From refugee settlement to graduation gown

A man in a graduation gown and cap stands outside posing for a photo
Peter graduated after obtaining a scholarship provided by FCA.

Peter Salah Sam Luka is a 27-year-old South Sudanese national living as a refugee in Uganda. His journey towards higher education was made possible through a scholarship provided by FCA, funded by UNHCR.

IN 2013, PETER’S UNCLE, who resided in Uganda, extended a life-changing invitation to Peter to attend school in Koboko district, Uganda. After successfully completing his secondary school, Peter returned to South Sudan in 2015.

But in 2016, his life took an unexpected turn as conflict overrun their homeland, forcing his family to return to Uganda as refugees. Peter’s family of six children and his mother found their new home in Uganda’s Bidibidi refugee settlement.

Grief to graduation

A smiling man in a business suit sits outside in front of foliage.
Peter’s journey towards higher education was made possible through a full scholarship.

In his smartly tailored blue suit and shiny black shoes, Peter radiates confidence and happiness. His recent graduation with a degree in Business Administration, is a testament to his steady determination and is a source of immense joy to him.

For Peter, the path to university education was once nothing more than a distant dream. The loss of his uncle, shortly after he completed secondary education, left him facing overwhelming obstacles. Even upon receiving his exam results, he hesitated to apply to any universities.

“I am the first in my family to complete A levels, and I had a burning desire to continue my education. However, the weight of financial constraints left me feeling despondent.”

He adds, “I was genuinely afraid and heartbroken when my uncle passed away. He wasn’t a wealthy man but a modest taxi driver, and yet he managed to provide for his eight children, his wife, and me.”

Peter returned to the refugee settlement and as luck would have it, he found an advertisement for FCA and UNHCR scholarships. With determination, he hand-delivered his application to the FCA Yumbe office, hoping for an opportunity. Three weeks later, he was excited to receive news of his shortlisting and an invitation for interviews at the Refugee Welfare Committee offices.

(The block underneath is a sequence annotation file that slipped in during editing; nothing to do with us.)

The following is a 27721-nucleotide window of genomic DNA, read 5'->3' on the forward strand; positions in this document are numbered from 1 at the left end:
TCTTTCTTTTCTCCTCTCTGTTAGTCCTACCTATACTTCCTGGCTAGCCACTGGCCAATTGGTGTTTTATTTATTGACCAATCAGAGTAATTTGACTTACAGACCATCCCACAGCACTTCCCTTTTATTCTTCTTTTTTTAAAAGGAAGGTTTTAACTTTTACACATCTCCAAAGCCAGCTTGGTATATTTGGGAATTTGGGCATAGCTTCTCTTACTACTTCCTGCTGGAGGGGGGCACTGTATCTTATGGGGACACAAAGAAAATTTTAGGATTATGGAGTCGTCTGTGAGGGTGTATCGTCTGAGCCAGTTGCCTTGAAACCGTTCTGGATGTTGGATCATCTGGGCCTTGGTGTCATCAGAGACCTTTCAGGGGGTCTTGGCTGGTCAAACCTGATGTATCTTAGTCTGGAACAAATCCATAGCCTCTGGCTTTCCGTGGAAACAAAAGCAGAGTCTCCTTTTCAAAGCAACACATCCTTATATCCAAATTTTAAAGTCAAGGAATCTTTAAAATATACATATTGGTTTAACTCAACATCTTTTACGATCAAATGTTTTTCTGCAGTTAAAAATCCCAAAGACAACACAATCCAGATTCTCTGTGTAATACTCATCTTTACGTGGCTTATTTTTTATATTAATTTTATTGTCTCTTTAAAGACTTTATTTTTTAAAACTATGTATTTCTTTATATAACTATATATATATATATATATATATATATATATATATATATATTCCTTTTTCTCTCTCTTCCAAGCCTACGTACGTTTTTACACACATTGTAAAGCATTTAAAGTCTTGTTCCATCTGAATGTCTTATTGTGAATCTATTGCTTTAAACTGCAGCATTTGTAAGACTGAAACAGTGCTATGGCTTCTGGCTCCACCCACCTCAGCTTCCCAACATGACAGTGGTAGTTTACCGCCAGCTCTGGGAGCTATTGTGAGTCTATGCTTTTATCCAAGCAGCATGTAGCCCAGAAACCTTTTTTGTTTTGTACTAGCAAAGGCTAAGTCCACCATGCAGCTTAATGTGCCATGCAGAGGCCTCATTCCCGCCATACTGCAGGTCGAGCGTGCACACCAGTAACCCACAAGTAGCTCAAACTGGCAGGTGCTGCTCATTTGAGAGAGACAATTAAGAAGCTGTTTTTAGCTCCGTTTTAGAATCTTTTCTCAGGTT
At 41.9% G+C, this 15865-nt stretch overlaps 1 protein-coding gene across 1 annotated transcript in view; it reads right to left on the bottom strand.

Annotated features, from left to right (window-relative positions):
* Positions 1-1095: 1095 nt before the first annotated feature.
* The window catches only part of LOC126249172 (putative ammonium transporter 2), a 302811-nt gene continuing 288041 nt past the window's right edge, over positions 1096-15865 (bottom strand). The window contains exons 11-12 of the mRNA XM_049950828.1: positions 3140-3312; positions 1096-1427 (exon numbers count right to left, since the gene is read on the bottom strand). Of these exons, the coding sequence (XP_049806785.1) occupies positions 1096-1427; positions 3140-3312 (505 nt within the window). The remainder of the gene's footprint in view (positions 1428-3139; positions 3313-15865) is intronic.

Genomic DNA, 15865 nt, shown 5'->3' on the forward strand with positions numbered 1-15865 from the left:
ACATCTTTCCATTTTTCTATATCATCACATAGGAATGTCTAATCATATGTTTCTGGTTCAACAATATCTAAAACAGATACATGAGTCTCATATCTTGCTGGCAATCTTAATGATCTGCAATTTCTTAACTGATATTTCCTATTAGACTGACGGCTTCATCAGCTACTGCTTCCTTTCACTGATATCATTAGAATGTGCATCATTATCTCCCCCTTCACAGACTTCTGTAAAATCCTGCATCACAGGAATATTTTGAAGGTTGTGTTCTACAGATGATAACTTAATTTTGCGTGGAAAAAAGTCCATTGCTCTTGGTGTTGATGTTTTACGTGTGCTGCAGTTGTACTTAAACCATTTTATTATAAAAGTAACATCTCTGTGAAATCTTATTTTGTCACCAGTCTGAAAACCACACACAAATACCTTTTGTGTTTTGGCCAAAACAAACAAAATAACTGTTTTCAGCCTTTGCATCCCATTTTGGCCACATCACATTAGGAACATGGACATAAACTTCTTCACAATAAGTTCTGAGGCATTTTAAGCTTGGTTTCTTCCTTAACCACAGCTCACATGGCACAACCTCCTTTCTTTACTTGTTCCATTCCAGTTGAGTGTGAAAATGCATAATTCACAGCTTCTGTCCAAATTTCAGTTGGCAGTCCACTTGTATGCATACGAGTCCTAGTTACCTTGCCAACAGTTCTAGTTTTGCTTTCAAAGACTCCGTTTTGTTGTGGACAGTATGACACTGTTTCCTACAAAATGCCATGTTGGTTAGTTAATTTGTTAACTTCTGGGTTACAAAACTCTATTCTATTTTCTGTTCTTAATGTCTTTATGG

Out of 120 applicants, only 50 were fortunate enough to receive an in country-scholarship opportunity from the National Association of Partners (NAPS) under UNHCR funding, a program implemented by FCA. Reflecting on that moment, he shares, “this phone call marked an important turning point in my life. I had once thought my educational journey had reached its end, but here I was, rekindling my hopes and dreams.”

Fully funded scholarship

A smiling man in a business suit and holding a briefcase stands outside in front of foliage.
Peter wants to use his own opportunity as a platform to advocate for education in refugee camps.

Peter’s undergraduate scholarship was fully funded, granting him the opportunity to enroll in a prestigious university. With guidance from a friend who was already studying at Nkumba university, Peter gathered the information needed to apply for a degree in Business Administration. He was admitted in the August 2018 intake.

“For the first time in my life, I could focus on my studies without the burden of worrying about tuition, food, accommodation, school supplies, transportation, and other uncertainties. FCA and UNHCR wholeheartedly provided for me, allowing me to study with dignity.”

Peter’s friends, who were also recipients of the scholarships, pursued their education at Uganda Christian University and Uganda Martyrs University and are now in their final semesters.

“I am deeply thankful to FCA for recognising individuals like me and providing a chance to benefit from these life-changing scholarships. I also extend my heartfelt appreciation to NAPS-UNHCR for their unwavering commitment to funding our education,” says Peter

First of his family

Through FCA’s efforts, secondary schools in Bidibidi, create opportunities for continued learning and higher education for those who aspire to further their studies, like Peter.

A woman in a headdress and brightly patterned skirt stands outside. She has a neutral expression
Peter’s mother is preparing a special feast for his return.

“I am living proof that it’s not over until it’s over. I remain committed to advocating for education within refugee camps, aspiring to rewrite the narrative for the better,” he continues.

Peter’s mother, Lorna Koropo shared her own happiness, saying, “I couldn’t be present at his graduation, but I plan to prepare a special feast for him when he returns to Bidibidi. He is our first child to progress beyond secondary level school.”

Peter, meanwhile, is looking ahead with anticipation: “I eagerly await the opportunity to join the job market, to become self-sustaining, support my family, and embrace new and better opportunities.”

Learn more about FCA/UNHCR scholarships

Text and photos by Kadlah Nabakembo